Ceramic Tile Sizes and Their Uses
February 16, 2015 Steven Murphy
It used to be that tile flooring was sold in a standard 12”x12” size which made measuring and shopping for tile easy and hassle free. With new advances in modern design and interior décor, today’s tile now comes in a wide range of sizes, shades and colors. While you can still find the standard 12”x12” tile blocks, you’ll also learn when shopping for ceramic tile that the only limit really is your imagination! Here’s a closer look at the types of tile sizes available and when you’d use each type.
By the Case and By the Foot
Most tile is sold by the case and measured in square feet. You can easily determine the square footage for the room you’re looking to put tile in simply by measuring it, then adding 10% extra for waste and leftovers. In addition to the actual ceramic tile, you’ll also want to consider all the little accentuating pieces such as border caps, accent strips and decorative tile that will be used around the edges of the room. Mosaic tiles are slightly different in that they typically come in 2”x2” sections on what are called mesh mount sheets. These sheets typically come in 12”x12” sizes but can vary if you have a specific shape in mind, like hexagon tile. Generally, however, you can take the measurements of the room and go to your ceramic tile flooring store to determine which types would be the best “fit”.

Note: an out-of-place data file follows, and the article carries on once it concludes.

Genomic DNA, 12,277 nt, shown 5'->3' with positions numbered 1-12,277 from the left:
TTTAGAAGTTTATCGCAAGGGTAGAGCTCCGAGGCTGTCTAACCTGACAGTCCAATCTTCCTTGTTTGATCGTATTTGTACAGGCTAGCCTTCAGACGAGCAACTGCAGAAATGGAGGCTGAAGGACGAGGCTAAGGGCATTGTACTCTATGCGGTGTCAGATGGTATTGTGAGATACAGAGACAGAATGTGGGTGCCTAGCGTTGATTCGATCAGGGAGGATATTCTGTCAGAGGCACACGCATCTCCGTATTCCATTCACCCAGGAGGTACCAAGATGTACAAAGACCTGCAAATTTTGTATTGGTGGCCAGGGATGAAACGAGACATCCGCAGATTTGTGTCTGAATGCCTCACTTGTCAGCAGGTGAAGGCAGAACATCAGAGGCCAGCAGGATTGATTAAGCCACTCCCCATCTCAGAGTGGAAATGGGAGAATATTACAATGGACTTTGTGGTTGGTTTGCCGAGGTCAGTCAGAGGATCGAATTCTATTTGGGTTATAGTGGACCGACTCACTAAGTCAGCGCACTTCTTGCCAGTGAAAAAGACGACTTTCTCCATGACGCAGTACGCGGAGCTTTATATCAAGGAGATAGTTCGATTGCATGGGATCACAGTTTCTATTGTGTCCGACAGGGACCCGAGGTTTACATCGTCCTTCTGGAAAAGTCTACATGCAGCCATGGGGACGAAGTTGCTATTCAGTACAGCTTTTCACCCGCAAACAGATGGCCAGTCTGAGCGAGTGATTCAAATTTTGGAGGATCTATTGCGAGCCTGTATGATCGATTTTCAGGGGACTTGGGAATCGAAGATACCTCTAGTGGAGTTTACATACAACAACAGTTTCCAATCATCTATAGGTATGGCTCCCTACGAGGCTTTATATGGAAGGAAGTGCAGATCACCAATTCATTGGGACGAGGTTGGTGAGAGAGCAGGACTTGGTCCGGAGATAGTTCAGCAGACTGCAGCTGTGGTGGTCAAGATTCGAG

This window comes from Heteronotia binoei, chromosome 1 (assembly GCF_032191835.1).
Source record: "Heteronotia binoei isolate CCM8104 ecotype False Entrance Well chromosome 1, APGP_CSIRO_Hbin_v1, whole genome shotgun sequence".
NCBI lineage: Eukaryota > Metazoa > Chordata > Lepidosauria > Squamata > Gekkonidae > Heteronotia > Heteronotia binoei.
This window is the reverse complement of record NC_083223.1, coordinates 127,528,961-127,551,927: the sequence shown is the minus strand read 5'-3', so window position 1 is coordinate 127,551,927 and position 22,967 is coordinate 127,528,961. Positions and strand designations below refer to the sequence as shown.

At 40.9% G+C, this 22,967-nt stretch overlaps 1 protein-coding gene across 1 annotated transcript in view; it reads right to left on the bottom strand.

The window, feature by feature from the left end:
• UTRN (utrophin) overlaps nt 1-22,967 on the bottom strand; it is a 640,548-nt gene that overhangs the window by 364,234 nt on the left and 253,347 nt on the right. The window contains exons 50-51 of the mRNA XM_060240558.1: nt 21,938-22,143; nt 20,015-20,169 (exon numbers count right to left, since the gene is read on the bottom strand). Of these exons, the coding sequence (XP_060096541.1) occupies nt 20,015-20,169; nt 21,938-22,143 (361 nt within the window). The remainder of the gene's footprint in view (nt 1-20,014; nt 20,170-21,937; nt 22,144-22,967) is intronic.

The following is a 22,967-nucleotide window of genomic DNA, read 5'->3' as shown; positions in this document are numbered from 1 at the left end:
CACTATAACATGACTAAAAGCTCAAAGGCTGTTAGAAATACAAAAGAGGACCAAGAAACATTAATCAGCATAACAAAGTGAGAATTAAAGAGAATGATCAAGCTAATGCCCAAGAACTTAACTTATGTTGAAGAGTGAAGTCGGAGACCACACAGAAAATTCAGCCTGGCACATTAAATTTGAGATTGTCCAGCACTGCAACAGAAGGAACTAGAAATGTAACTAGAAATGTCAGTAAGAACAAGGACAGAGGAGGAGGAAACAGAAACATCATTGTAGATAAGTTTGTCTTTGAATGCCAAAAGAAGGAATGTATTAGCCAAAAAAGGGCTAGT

Larger Sizes Mean Easier Maintenance
For easier care and maintenance, many people choose larger tile, such as an 18”x18” section. Not only does this eliminate a good bit of grout work (the “glue” that is found in between each individual tile), but it also cuts down on the installation time and cost. Large tile can make a room appear to be larger, and it can also make the room easier to clean. Ceramic tile is renowned for its durability – especially in moisture prone areas where humidity can ruin cheaper floors. Kitchens and bathrooms especially benefit from tile and you can shop a flooring wholesaler to get a wide selection of choices from the top name brand manufacturers. Entryways and porticos also look beautiful with new tile.
Cleaning and Caring for Your New Tile Floors
Most of the time, ceramic tile can hold its own in any environment. By following the manufacturer’s directions for cleaning, you can help your new investment last for years to come while looking just as good as it did on the day it was installed. Obviously you’ll want to pad table and chair legs to prevent scratches, and avoid using harsh, abrasive cleaners like bleach or ammonia, which can discolor the grout. Like any type of floor, you’ll want to clean up spills and stains quickly so they won’t stain the grout on your ceramic tile floor. Otherwise, you can feel confident that you’ve made an excellent investment in your home that will provide you with years of durability.
Andrew White writes about ceramic tile and other home improvement topics out of Seattle. Always looking for the highest quality materials at the best price he tends to end up shopping at http://www.prosourcefloors.com more often than not.